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What you need to do to protect yourself from being infected Sleeping sickness‏ and other vector borne diseases

Posted by : World News Report on | Jun 10,2015

What you need to do to protect yourself from being infected Sleeping sickness‏ and other vector borne diseases

According to the World Health Organization (WHO), more than 95 percent reported cases of sleeping sickness‏ are caused by the parasite Trypanosoma brucei gambiense, which is found in western and central Africa. The other 10 percent of cases are caused by Trypanosoma brucei rhodesiense, which is found in eastern and southern Africa.
Seventy four percent of all cases are reported in the Democratic Republic of Congo.
Its symptoms include changes of behavior, confusion and sensory disturbances.
What Causes Sleeping Sickness?
Sleeping sickness is transmitted by tsetse flies. More than 60 million people are at risk for sleeping sickness. The disease is often misdiagnosed in the first stage.
Successful treatment requires a drug that can cross the blood-brain barrier. The parasite causing sleeping sickness is transmitted to humans through infected tsetse flies, which breed in warm and humid areas. Inhabiting the vast savannah across sub-Saharan Africa, tsetse flies come into contact with people, cattle, and wild animals, all acting as reservoirs for the Trypanosoma parasites.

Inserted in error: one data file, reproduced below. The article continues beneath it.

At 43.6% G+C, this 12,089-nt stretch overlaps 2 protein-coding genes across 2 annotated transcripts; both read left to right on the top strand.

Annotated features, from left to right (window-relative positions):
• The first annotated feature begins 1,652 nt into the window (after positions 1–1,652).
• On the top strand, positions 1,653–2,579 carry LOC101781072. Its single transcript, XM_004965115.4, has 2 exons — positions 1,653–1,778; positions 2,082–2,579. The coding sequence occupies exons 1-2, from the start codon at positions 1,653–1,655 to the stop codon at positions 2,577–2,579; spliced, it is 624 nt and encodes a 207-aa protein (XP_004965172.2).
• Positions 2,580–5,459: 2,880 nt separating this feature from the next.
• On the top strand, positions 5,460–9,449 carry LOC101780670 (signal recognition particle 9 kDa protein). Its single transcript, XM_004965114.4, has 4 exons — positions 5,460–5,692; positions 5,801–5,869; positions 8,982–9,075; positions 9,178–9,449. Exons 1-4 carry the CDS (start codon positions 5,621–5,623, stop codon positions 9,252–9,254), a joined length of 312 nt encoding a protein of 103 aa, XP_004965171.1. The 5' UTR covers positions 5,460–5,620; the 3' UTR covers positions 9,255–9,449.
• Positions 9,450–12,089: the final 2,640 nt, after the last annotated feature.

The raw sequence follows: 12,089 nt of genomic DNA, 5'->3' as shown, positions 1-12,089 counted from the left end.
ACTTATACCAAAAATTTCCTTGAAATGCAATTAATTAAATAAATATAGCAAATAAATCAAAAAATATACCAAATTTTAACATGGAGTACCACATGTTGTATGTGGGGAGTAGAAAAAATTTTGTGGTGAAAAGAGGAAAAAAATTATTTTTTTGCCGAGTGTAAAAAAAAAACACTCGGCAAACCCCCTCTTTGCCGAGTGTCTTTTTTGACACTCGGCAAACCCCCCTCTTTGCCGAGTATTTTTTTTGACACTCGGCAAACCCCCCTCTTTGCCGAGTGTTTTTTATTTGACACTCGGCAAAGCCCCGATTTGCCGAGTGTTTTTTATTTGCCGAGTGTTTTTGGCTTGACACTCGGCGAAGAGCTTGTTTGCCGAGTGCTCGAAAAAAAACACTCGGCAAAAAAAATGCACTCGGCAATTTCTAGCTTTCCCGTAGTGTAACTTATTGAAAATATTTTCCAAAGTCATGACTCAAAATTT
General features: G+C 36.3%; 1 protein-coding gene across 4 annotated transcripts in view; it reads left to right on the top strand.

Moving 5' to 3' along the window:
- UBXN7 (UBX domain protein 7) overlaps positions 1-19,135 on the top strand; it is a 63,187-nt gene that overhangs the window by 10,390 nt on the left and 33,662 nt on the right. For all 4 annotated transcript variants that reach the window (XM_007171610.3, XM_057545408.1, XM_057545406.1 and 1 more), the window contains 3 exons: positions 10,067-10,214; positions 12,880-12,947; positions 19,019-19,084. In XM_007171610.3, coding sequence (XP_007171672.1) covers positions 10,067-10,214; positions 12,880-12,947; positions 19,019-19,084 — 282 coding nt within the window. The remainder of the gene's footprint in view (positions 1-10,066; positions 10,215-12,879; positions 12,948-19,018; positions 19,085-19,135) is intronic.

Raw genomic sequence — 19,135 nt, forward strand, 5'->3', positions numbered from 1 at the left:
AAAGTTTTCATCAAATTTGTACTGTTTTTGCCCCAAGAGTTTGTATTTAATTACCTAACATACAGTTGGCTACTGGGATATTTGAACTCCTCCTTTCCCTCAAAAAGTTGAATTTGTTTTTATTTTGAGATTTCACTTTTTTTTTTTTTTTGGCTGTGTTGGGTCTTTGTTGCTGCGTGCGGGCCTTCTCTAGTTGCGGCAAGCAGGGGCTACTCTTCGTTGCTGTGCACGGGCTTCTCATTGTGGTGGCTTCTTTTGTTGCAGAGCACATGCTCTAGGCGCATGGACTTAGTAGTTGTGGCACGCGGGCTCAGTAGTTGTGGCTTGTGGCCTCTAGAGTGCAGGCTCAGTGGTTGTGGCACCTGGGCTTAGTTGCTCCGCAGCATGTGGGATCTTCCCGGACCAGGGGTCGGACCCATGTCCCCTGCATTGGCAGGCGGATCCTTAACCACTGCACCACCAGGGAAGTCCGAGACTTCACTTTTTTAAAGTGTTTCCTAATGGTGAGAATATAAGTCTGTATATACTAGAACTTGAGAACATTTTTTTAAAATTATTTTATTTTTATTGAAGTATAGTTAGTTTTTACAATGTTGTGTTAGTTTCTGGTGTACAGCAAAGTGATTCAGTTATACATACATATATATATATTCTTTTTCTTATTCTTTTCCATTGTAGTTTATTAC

Symptoms of Sleeping Sickness
The first stage of sleeping sickness presents with non-specific symptoms such as fever, headache, weakness, itching, and joint pain. At this stage, sleeping sickness is easy to treat but difficult to diagnose. If no treatment is given, the parasite will invade the infected person’s central nervous system and the second stage sets in.
The second stage may be characterized by more specific symptoms, such as confusion, violent behavior or convulsions. Named after one of its most striking symptoms, patients with sleeping sickness experience an inability to sleep during the night but are often overcome by sleep during the day.
Diagnosing Sleeping Sickness
Diagnosing sleeping sickness before the second stage of the disease is difficult due to the non-specific symptoms of the early stage. Once the parasite is detected, a painful lumbar puncture must be made to examine the patient’s cerebro-spinal fluid. This will determine the stage of the disease and the appropriate treatment.


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